Saturday, February 25, 2012

Is there an Upside to Higher Gasoline Prices?

SmartMoney's Quentin Fottrell argues higher gasoline prices are not all that bad on the Wall Street Journal's Mean Street (2/24/2012) to make his case:

Friday, February 24, 2012

Young Nippers on the Wane?

Life guards at public beaches are generally paid by the local government here in the U.S.  In Australian, through surf life saving clubs Aussie "surf life savers provide the community with voluntary service rescuing swimmers in distress at surf beaches."  Young nippers form "the junior stage of surf life saving, open to children from the age of 5 through to 13 years old."  As befits Aussie's love of sport and the public display of community spirit, the young nippers' training involves long traditions and pageantry.

 WSJ's Geoffrey Rogow reports from Manly Beach (north Sydney) that these being eroded:

Sunday, February 19, 2012

The Anglican Use in America gets an Ordinary.

More on the Anglican Use in the U.S.:  The New Liturgical Movement reports Monsignor Jeffrey Steenson's consecration in Houston as the Ordinary of the American Ordinariate.  This is the special structure Benedict XVI created to allow the union of Anglican communities with Rome.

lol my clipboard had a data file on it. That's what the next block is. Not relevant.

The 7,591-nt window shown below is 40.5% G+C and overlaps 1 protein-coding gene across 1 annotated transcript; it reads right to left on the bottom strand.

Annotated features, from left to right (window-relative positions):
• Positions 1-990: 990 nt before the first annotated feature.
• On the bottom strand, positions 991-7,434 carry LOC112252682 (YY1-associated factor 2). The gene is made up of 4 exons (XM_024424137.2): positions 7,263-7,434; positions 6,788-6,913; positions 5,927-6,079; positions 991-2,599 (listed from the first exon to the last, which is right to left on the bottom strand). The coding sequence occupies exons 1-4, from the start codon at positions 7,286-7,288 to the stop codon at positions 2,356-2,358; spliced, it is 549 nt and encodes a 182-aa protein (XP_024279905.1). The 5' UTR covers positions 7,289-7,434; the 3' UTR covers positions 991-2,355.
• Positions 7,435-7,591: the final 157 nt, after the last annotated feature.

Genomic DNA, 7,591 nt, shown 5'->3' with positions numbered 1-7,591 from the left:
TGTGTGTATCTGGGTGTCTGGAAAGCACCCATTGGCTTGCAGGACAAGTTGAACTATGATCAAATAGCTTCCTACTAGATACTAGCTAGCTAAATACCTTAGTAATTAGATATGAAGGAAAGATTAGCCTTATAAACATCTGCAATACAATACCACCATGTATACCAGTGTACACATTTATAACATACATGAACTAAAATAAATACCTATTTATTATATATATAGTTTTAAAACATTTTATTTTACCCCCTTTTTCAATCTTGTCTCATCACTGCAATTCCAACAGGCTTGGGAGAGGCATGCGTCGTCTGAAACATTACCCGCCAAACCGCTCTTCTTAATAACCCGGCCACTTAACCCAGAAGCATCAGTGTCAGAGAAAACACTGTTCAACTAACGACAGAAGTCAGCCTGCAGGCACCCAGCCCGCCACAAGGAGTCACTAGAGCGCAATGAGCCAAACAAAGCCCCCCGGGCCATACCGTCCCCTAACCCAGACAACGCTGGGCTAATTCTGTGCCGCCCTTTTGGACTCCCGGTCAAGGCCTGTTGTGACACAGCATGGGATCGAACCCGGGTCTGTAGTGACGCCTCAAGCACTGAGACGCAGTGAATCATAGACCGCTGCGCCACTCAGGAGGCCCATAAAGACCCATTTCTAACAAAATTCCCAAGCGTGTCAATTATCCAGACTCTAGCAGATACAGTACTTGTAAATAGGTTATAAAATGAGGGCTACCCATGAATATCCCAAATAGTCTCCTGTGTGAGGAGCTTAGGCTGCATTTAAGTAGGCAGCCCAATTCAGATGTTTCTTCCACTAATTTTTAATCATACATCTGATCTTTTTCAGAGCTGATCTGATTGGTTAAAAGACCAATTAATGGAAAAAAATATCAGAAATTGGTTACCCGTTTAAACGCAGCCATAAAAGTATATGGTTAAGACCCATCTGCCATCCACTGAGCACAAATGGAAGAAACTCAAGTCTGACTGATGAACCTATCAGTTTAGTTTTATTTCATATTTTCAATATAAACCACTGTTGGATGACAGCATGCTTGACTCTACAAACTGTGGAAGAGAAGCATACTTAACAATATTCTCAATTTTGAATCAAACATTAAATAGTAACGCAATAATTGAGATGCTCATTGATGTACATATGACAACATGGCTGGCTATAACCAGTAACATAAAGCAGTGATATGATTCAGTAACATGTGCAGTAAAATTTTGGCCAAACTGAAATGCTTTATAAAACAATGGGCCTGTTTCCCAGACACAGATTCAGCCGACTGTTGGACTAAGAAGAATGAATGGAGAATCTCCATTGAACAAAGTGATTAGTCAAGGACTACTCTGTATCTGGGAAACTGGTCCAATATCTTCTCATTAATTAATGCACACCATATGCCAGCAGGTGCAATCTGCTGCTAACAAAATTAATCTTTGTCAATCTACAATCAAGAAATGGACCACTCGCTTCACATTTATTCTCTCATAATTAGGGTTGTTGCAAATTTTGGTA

Music by Byrd, Tallis, and Newman.  Wow!

Rick Santorum's surprising victories in Colorado, Minnesota, and Missouri have upset the pundits' calculations and have had an impact on the polls.  Romney is no longer an unambiguous frontrunner.

Real Clear Politics monitors more polls than you can imagine are taken.  The latest poll in Ohio, a crucial battle ground state, shows Romney losing to Obama 45%-41%, while Santorum is tied at 44%-44%.  In the national Gallup tracking poll, Romney is ahead with 36%, while both Gingrich and Santorum are now tied at 20%.  It has become a three way race.

Santorum has won as many states as his two main opponents have together with only 1-5% of their money.  With financial backers now sending Santorum money, the race is becoming interesting.

Walter Shapiro is a special correspondent for The New Republic. He also writes the “Character Sketch” column for Yahoo News.
"But now Santorum has the campaign schedule on his side. A three-week pause until the February 28 Michigan and Arizona primaries gives Republicans plenty of time to wonder about nominating Mitt Romney, a candidate who arouses all the passions of a dead flashlight battery."

"The man from Bain Capital has always been vulnerable to what Tim Pawlenty long ago called a “Sam’s Club Republican.” What is fascinating is that Rick Santorum, the candidate who may well prove to be Romney’s most lasting foe, has been hiding in plain sight all along."

Update: Obama has moved ahead in the polls while Santorum has clearly taken the nation lead in polls for the Republican nomination (2/19/2012.)

The Lutherans Know It Is Our Religious Freedom at Stake!

I watched and heard Rev. Dr. Matthew C. Harrison's testimony before the House Committee on Oversight and Government Reform yesterday morning at our First Things together.